Anyway, here's my question: What was the first album you ever bought for yourself? And how did it affect/change you - or not?

Tuesday, March 18, 2008

"The Riches." Are you watching. And an Eddie Izzard podcast.

So, tonight was the Season 2 premiere of "The Riches." This is a show I love, flaws and all, and I think they recovered nicely from some of the woes in the middle of Season 1. I just find the ambition here something that's important to back. If you watched, let's hear some thoughts.

And it looks like I'll be interviewing Eddie Izzard in S.F. in late April. In the pod cave. Should be a rush.

Monday, March 17, 2008

Bad casting decisions. Bad directing. Can they be overcome?

Maybe with good writing. But even that might be debatable. I bring this up because of two recent series you may have decided to check in on (even though I tried to scare you off). The first was Friday's premiere of "The Return of Jezebel James." You've got Parker Posey and Lauren Ambrose set to make the rapid fire wit of Amy Sherman-Palladino come alive and what happens? The pilot completely implodes. The second episode fixes some of the mistakes made Friday, but Sherman-Palladino not only wrote the first episode, she directed it, too. She's got Posey jumping through dumb hoops for 22 minutes and it's just painful to watch.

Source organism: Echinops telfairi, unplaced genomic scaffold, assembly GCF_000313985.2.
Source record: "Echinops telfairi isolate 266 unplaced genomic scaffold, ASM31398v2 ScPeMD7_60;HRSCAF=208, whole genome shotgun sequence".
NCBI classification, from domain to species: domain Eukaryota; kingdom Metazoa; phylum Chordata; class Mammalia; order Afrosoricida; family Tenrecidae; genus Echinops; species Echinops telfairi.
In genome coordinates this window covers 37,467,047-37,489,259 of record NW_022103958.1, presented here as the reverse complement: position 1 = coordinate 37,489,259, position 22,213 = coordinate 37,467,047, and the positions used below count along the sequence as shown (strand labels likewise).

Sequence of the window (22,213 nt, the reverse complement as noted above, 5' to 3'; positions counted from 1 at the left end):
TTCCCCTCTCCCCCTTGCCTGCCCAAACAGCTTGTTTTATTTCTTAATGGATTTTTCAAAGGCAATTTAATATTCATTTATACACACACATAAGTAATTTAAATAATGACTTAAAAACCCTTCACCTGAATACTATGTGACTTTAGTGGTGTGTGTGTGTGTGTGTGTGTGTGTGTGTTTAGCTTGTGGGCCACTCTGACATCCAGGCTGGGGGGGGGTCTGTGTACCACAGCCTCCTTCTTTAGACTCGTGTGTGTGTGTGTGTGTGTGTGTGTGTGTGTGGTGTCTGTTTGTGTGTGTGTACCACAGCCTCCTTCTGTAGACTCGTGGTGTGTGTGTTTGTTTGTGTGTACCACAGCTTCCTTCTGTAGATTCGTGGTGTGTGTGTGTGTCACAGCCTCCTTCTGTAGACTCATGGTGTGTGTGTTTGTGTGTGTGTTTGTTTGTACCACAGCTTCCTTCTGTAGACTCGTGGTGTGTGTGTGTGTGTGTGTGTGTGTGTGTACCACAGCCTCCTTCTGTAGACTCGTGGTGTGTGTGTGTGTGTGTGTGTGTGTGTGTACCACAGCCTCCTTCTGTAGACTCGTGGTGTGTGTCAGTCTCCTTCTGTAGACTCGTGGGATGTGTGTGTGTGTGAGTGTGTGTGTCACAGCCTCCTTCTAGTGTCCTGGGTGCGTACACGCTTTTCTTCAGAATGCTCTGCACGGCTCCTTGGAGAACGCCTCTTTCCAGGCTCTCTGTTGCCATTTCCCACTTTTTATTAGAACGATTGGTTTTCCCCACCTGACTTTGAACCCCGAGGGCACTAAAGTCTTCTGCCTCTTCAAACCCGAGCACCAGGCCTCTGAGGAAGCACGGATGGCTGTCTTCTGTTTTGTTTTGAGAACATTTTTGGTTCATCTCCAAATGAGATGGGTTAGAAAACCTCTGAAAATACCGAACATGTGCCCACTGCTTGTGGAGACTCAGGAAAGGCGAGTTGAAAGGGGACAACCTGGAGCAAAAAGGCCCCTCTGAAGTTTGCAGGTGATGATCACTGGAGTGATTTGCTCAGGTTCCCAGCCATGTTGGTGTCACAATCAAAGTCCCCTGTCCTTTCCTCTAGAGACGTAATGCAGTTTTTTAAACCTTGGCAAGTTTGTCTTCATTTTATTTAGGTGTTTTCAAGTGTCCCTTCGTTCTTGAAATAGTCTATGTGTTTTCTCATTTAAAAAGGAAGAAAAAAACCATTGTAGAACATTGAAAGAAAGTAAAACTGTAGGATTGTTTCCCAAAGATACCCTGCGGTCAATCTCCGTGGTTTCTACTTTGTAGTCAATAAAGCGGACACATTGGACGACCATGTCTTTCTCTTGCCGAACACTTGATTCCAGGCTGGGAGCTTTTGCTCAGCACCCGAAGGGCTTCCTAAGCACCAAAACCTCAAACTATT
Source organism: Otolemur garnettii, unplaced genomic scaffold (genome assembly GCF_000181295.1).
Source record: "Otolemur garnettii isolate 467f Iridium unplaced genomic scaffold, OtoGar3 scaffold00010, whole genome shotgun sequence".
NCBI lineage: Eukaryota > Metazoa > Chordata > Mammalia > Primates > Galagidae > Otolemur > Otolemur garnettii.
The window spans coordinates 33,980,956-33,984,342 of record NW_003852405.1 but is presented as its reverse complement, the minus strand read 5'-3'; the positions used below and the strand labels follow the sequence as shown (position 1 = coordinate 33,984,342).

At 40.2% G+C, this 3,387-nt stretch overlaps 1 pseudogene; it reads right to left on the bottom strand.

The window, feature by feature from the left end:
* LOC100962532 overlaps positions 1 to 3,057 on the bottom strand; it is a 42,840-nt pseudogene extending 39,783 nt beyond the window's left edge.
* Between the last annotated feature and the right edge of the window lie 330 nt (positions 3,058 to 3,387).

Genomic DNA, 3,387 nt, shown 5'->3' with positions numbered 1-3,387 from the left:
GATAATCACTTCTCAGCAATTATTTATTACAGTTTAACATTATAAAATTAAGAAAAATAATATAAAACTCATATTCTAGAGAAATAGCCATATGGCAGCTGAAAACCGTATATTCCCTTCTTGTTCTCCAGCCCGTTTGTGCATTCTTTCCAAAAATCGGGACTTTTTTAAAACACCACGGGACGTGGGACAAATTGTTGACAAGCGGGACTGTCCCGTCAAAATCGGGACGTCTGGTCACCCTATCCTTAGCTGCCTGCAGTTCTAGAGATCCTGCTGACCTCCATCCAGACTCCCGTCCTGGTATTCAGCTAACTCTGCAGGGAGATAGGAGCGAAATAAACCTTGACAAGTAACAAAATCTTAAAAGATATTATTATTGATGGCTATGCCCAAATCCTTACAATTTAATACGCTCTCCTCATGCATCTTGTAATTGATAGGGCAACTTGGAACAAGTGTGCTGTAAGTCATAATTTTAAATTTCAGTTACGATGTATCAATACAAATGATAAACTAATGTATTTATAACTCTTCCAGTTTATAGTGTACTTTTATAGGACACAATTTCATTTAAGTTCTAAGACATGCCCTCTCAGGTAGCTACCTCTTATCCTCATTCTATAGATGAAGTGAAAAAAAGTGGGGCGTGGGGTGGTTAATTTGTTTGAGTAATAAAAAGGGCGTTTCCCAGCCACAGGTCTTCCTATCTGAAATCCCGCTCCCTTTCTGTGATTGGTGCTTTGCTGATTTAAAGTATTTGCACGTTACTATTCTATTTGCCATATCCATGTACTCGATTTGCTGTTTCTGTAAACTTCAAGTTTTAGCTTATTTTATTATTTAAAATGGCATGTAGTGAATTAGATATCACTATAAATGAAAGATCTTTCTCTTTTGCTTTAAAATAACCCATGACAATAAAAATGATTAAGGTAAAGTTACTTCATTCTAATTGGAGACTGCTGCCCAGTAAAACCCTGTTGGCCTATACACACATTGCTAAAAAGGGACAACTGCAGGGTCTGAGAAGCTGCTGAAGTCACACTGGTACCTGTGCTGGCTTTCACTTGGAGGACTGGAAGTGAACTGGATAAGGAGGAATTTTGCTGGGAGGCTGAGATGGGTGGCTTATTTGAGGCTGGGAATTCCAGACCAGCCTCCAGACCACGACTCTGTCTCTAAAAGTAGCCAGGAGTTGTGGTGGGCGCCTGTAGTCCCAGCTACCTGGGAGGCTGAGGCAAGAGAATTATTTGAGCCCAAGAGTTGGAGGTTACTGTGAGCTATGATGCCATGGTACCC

What did you think? The pacing was a disaster. But the direction was the real culprit. Why have Posey act like she's drunk AND her house is on fire? The second episode resets the tone to almost correct, but by then it's way to late.

As for casting, look no further than Paul Giamatti - a wonderful actor - in "John Adams." Did anyone else find him as off-putting as I did? He constantly made me aware that I was watching Paul Giamatti trying to be John Adams. That's a bad start. But it did distract from the glacial pace and the dry writing. Part 2 ran 90 minutes and was infinitely better, giving us history and action and consequence and daring patriotism. I hate to say it, but in Part 3, the onus returns to Giamatti and this time, once you're used to him as Adams, the writing makes him unlikable. Petty, vain, a terrible father and a distant husband - no wonder it took so long for anyone to attempt to rewrite history to give him his proper due, as David McCullough did. But still, that doesn't translate. And just wait until he and Abigail (Laura Linney) have the most unromantic sex possible in Part 4.